Listen to this article here
E. Scott Jones’ memoir; Open: A Memoir of Faith, Family, & Sexuality in the Heartland, released September of this year; invites us to examine Jones’ navigation of life as a baptist, a minister, a husband, a father, and an openly homosexual man living and working in the Midwest.
Jones was able to join us in Tulsa from his home in Omaha, where he has resides with his husband and three year old son, to conduct a reading and foster a discussion at the Black Wall Street Gallery on 101 N. Greenwood Ave.
As a Miami, Oklahoma native who spent many of his formative years in Oklahoma City Jones understands the cordial nature of our Oklahoma hospitality can belie a staunch and loud conservatism that has a history of thriving within our institutions even while our populace demands greater liberties.
Open: A Memoir of Faith, Family, & Sexuality in the Heartland is a story that Jones felt compelled to tell; as a man who chose to stay in the church and the ministry, as a man who chose to stay in contact with his family, as a man who chose to stay in the Midwest; as a gay man who chose to live his life in the light and gracefully stepped up to the path before him rather than retreat to a community that is inherently receptive to his sexuality.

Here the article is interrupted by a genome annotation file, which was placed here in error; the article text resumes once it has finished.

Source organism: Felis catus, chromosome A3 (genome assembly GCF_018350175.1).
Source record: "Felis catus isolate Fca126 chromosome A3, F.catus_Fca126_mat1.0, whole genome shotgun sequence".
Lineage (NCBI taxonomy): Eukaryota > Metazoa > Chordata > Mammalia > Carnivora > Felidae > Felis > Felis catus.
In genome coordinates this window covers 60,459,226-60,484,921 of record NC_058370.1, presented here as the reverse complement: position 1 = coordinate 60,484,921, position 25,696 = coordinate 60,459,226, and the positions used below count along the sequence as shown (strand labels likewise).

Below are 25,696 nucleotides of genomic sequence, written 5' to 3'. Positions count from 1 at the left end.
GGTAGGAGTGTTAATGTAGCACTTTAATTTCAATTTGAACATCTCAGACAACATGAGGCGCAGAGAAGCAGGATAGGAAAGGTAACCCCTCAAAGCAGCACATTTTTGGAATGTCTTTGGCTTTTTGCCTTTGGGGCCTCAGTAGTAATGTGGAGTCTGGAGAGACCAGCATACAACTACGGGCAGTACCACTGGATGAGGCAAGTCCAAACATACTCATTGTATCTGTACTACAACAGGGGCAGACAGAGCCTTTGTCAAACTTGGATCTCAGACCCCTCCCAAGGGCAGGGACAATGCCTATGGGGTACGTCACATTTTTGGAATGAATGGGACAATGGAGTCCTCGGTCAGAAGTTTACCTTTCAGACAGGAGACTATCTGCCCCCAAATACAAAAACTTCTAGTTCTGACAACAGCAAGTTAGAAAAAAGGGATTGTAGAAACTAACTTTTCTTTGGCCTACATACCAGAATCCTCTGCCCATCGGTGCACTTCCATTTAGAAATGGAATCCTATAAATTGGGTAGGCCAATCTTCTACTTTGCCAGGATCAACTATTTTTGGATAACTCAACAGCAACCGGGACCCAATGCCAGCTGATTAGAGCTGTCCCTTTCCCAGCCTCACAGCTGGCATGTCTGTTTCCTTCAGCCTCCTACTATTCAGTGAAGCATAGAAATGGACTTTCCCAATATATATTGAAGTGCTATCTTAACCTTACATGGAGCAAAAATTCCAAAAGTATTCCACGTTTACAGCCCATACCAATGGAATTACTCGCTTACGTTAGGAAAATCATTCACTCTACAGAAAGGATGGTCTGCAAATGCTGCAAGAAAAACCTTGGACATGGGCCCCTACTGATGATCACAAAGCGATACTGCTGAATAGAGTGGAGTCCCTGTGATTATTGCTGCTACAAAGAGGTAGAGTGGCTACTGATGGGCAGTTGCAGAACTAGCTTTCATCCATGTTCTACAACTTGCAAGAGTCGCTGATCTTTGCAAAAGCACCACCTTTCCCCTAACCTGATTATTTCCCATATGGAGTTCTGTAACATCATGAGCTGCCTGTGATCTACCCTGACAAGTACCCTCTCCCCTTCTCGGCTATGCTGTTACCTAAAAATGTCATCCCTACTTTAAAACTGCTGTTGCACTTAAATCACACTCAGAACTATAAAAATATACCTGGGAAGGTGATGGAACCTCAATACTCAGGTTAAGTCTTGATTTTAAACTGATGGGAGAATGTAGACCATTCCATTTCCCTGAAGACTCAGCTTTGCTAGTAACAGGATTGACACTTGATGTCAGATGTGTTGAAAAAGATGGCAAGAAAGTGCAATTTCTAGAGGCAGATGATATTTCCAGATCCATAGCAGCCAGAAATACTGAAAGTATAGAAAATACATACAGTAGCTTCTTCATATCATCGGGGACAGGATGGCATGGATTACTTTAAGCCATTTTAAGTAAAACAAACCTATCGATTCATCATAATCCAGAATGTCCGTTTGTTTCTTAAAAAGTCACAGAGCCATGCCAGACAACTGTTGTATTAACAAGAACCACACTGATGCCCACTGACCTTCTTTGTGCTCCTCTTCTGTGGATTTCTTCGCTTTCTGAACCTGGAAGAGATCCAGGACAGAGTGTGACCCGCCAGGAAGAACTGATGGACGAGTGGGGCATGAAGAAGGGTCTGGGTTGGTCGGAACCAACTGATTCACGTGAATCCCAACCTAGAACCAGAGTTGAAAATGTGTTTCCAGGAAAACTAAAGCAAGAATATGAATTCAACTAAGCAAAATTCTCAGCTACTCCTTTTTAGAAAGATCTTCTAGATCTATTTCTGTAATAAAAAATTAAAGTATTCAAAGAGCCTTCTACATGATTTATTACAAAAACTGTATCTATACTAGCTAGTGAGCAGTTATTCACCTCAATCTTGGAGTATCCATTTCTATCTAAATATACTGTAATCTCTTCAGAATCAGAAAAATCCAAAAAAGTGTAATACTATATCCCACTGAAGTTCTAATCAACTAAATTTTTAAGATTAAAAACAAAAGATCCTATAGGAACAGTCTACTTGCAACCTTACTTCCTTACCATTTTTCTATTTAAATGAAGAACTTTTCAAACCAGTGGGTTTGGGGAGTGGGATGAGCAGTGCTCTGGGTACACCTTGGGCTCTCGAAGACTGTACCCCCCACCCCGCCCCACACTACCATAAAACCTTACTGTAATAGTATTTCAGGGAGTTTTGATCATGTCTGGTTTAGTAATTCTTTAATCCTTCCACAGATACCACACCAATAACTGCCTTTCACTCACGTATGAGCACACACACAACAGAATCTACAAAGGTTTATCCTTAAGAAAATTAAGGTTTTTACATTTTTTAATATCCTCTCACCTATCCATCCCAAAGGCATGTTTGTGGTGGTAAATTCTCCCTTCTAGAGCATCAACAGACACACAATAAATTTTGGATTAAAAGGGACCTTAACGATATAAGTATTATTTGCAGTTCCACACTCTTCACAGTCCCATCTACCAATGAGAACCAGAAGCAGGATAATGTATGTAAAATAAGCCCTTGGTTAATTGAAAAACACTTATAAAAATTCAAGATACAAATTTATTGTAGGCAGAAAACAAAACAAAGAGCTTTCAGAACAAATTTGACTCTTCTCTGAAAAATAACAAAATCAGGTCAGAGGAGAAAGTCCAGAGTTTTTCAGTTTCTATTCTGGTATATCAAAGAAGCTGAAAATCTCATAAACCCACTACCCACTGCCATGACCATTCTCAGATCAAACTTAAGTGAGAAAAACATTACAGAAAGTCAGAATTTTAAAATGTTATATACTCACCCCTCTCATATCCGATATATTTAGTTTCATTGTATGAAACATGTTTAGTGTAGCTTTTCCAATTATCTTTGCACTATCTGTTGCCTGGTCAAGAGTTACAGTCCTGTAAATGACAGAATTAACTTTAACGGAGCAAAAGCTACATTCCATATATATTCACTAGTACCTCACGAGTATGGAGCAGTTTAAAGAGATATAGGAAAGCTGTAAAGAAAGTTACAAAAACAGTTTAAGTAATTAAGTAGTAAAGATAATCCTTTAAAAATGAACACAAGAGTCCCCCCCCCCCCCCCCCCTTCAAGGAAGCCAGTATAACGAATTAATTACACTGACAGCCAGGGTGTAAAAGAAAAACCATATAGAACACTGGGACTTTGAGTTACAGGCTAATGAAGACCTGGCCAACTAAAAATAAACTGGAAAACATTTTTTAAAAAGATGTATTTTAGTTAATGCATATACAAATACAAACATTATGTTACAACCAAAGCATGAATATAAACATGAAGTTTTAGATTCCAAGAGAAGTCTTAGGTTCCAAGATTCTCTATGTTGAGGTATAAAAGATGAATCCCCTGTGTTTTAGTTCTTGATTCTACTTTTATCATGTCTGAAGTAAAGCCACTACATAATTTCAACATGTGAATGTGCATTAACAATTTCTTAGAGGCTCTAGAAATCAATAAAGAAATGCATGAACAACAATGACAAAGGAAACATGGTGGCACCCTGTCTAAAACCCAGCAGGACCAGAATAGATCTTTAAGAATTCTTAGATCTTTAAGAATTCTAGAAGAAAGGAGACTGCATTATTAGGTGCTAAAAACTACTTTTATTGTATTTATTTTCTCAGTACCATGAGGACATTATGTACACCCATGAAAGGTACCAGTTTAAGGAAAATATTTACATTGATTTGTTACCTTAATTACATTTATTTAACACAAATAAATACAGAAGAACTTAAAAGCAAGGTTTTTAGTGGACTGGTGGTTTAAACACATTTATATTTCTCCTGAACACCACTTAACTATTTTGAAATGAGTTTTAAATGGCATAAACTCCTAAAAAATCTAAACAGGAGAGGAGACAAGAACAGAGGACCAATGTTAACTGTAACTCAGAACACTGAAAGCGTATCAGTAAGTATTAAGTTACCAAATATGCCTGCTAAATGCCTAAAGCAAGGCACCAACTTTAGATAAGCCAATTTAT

Jones’ humor and poise; which has carried him and his family through the tumultuous public and internal struggles of being an openly gay man; creates an ease around the politically and emotionally charged situations detailed in his memoir while allowing you to join the celebration of his open lifestyle.
Jones will be holding another book signing and discussion in his hometown, Miami, at Chapters Coffee Shop on Thursday, October 18th from 4-6 PM.
E. Scott Jones’ memoir,Open: A Memoir of Faith, Family, & Sexuality in the Heartland, was published by Literati Press and can be purchased on Jones’ website.
Casey McLerran is the Literary Editor at the Black Wall Street Times. She is a Sooner State transplant from Forest Hills, NY. McLerran arrived in Oklahoma at the age of three shortly after gentrification displaced her and her family out of their home in New York. At first glance, many think they have McLerran figured out. To be frank, she’s a biracial American young woman that unapologetically embraces her half-African identity — a feminist-womanist she is. Her pen operates as her voice as well as her sword. Her accolades include the 2018 Rural Oklahoma Poetry Museum’s Oklahoma Poem Award, a business management degree, and her three beautiful children. Her objective with the Black Wall Street Times is to elevate and amplify the literary art of modern black American culture, pay tribute to African-American literary trailblazers, all while simultaneously linking and introducing children to the world of colorful American writers.